A kilim is a flat tapestry woven carpet or rug traditionally produced in countries of the former Ottoman Empire, Iran, Azerbaijan and Turkey countries of Central Asia, china and India. Kilims can be purely decorative or can function as prayer rugs. Modern kilims are popular floor-coverings in Western households.
A Kilim rug is different from a traditional rug due to the weaving technique used to produce it. Kilim is traditional, hand-woven rugs that are flat-woven and because of this, have no pile. This makes them a very attractive option if you are looking for something particularly lightweight and simple, but that still offers a cultural connection with the origins of rug-making.
Wool is the primary and often the only material used to make a kilim rug. Many kilims are made totally from wool where it is used for both warps and wefts, and wool is the primary weft material used with cotton warps, which accounts for the great majority of all kilims.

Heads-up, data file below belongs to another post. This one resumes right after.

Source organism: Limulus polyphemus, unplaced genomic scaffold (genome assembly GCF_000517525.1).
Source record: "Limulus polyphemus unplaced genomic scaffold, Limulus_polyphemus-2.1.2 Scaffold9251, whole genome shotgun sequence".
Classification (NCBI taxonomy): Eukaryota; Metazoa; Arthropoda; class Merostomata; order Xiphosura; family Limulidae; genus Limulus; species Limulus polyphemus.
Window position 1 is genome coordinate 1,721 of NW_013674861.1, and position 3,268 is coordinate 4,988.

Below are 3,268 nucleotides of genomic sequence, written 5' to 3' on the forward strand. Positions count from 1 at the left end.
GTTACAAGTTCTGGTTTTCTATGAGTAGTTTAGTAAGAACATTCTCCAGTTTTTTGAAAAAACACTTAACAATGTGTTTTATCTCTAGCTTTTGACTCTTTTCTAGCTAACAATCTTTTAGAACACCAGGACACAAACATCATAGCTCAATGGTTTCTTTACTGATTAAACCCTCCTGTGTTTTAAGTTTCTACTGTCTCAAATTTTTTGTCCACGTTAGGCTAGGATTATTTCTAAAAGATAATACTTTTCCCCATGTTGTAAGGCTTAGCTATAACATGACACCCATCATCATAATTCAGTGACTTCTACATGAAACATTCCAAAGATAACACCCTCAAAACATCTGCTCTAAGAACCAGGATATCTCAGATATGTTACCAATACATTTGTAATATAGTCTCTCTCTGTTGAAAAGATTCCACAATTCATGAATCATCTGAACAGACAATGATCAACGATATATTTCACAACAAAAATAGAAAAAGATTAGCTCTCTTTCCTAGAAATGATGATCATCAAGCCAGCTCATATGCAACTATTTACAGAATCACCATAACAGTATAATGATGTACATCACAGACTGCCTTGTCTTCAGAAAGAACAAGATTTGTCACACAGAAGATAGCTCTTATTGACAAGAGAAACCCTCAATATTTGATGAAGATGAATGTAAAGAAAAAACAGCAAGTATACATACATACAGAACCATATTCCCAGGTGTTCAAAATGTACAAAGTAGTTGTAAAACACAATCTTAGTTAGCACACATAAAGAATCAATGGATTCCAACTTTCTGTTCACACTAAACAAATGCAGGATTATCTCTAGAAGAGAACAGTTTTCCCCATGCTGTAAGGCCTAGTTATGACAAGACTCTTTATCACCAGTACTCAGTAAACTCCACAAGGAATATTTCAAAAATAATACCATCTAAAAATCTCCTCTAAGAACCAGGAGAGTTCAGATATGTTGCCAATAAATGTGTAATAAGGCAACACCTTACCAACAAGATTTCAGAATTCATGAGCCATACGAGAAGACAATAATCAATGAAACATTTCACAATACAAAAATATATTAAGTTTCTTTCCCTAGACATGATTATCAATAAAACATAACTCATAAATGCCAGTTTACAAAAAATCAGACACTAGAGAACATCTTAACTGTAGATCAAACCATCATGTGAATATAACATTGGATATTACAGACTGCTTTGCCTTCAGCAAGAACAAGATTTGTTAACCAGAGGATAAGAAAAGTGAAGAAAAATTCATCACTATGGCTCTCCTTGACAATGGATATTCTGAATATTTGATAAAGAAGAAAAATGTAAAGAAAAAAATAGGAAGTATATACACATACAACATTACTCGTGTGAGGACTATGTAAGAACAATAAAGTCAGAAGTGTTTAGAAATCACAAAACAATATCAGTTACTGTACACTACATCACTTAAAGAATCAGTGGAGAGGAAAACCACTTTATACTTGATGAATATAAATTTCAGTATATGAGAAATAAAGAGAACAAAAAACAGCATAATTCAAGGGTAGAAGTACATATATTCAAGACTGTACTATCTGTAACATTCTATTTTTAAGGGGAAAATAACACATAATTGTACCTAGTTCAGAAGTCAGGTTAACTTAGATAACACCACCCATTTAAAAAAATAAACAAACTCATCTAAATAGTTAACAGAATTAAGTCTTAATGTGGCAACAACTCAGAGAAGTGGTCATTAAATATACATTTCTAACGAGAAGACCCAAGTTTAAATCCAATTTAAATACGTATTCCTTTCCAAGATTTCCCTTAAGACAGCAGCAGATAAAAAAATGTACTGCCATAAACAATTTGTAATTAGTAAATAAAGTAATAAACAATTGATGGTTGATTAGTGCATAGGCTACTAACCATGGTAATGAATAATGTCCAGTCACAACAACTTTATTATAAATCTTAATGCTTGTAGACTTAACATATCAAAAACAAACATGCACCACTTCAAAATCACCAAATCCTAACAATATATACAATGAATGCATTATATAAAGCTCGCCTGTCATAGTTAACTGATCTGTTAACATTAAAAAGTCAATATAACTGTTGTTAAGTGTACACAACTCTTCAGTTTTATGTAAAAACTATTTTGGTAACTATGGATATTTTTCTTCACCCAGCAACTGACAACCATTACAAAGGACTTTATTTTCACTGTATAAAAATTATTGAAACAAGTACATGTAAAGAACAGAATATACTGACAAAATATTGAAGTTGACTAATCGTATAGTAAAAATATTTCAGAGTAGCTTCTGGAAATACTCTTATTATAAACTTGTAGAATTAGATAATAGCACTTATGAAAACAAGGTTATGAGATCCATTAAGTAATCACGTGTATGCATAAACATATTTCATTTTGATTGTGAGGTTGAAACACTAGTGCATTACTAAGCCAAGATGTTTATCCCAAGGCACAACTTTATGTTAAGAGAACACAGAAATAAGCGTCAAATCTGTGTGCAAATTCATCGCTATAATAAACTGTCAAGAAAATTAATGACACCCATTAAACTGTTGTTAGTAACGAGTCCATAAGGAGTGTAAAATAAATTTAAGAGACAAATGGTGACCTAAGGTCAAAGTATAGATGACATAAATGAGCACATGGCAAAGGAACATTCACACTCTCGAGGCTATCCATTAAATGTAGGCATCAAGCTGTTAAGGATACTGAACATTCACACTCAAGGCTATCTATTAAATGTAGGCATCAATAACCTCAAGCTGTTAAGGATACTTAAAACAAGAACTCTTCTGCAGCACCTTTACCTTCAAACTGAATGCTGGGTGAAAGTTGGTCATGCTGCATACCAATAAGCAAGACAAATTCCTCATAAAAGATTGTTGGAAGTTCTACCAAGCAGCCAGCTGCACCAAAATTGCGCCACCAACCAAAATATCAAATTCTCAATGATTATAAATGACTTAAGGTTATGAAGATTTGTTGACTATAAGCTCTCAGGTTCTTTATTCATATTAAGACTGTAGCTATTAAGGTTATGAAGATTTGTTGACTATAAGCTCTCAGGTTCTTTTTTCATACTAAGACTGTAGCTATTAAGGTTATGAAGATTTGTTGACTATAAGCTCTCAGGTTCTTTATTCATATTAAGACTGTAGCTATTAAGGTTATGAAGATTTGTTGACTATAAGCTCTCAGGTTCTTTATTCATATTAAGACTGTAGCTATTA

Kilim rugs are formed by flat weaving with two sets of wool ropes. One set of wool ropes is set vertically, and the other is horizontally placed. The horizontal ropes are passed through the vertical groups of ropes and as soon as this rope reaches the end, it turns back on the same path.
With the rope being passed over the same path repeatedly, decorative images known as ‘motifs’ are formed by using multiple groups of ropes all with different colors. Kilims are also excellent as use as wall hangings, similar to tapestries they are light weight and decorative pieces